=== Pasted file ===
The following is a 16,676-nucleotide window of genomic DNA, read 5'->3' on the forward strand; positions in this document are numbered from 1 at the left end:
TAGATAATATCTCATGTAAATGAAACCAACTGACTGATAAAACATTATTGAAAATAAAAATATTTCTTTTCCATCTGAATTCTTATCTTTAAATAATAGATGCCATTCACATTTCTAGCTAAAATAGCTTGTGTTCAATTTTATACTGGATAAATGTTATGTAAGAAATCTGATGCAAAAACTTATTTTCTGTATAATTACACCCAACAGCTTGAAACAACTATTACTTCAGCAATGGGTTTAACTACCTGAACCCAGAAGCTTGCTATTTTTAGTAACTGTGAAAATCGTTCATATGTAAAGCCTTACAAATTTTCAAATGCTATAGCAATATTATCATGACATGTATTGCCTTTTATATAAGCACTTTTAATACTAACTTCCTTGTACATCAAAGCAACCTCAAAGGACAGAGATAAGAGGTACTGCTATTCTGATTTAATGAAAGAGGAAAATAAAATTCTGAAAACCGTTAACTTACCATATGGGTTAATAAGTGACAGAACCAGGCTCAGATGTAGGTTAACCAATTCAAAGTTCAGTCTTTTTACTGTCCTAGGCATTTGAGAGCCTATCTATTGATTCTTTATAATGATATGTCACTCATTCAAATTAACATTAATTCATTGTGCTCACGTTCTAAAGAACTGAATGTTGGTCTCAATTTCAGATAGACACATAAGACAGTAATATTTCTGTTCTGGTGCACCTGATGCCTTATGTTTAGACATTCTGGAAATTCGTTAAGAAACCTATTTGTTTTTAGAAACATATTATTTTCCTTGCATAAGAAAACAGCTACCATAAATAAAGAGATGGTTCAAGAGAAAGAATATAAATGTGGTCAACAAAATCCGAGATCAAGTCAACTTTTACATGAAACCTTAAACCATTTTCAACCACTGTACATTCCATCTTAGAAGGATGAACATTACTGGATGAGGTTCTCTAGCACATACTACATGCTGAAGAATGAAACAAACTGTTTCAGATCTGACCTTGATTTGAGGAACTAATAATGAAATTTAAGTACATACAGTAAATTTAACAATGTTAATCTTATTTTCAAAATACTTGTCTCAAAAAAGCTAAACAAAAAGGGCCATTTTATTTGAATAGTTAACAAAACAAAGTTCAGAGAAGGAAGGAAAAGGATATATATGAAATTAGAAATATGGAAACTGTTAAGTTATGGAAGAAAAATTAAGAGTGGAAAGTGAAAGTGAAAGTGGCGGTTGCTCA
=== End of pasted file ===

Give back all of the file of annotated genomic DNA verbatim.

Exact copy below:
The following is a 16,676-nucleotide window of genomic DNA, read 5'->3' on the forward strand; positions in this document are numbered from 1 at the left end:
TAGATAATATCTCATGTAAATGAAACCAACTGACTGATAAAACATTATTGAAAATAAAAATATTTCTTTTCCATCTGAATTCTTATCTTTAAATAATAGATGCCATTCACATTTCTAGCTAAAATAGCTTGTGTTCAATTTTATACTGGATAAATGTTATGTAAGAAATCTGATGCAAAAACTTATTTTCTGTATAATTACACCCAACAGCTTGAAACAACTATTACTTCAGCAATGGGTTTAACTACCTGAACCCAGAAGCTTGCTATTTTTAGTAACTGTGAAAATCGTTCATATGTAAAGCCTTACAAATTTTCAAATGCTATAGCAATATTATCATGACATGTATTGCCTTTTATATAAGCACTTTTAATACTAACTTCCTTGTACATCAAAGCAACCTCAAAGGACAGAGATAAGAGGTACTGCTATTCTGATTTAATGAAAGAGGAAAATAAAATTCTGAAAACCGTTAACTTACCATATGGGTTAATAAGTGACAGAACCAGGCTCAGATGTAGGTTAACCAATTCAAAGTTCAGTCTTTTTACTGTCCTAGGCATTTGAGAGCCTATCTATTGATTCTTTATAATGATATGTCACTCATTCAAATTAACATTAATTCATTGTGCTCACGTTCTAAAGAACTGAATGTTGGTCTCAATTTCAGATAGACACATAAGACAGTAATATTTCTGTTCTGGTGCACCTGATGCCTTATGTTTAGACATTCTGGAAATTCGTTAAGAAACCTATTTGTTTTTAGAAACATATTATTTTCCTTGCATAAGAAAACAGCTACCATAAATAAAGAGATGGTTCAAGAGAAAGAATATAAATGTGGTCAACAAAATCCGAGATCAAGTCAACTTTTACATGAAACCTTAAACCATTTTCAACCACTGTACATTCCATCTTAGAAGGATGAACATTACTGGATGAGGTTCTCTAGCACATACTACATGCTGAAGAATGAAACAAACTGTTTCAGATCTGACCTTGATTTGAGGAACTAATAATGAAATTTAAGTACATACAGTAAATTTAACAATGTTAATCTTATTTTCAAAATACTTGTCTCAAAAAAGCTAAACAAAAAGGGCCATTTTATTTGAATAGTTAACAAAACAAAGTTCAGAGAAGGAAGGAAAAGGATATATATGAAATTAGAAATATGGAAACTGTTAAGTTATGGAAGAAAAATTAAGAGTGGAAAGTGAAAGTGAAAGTGGCGGTTGCTCA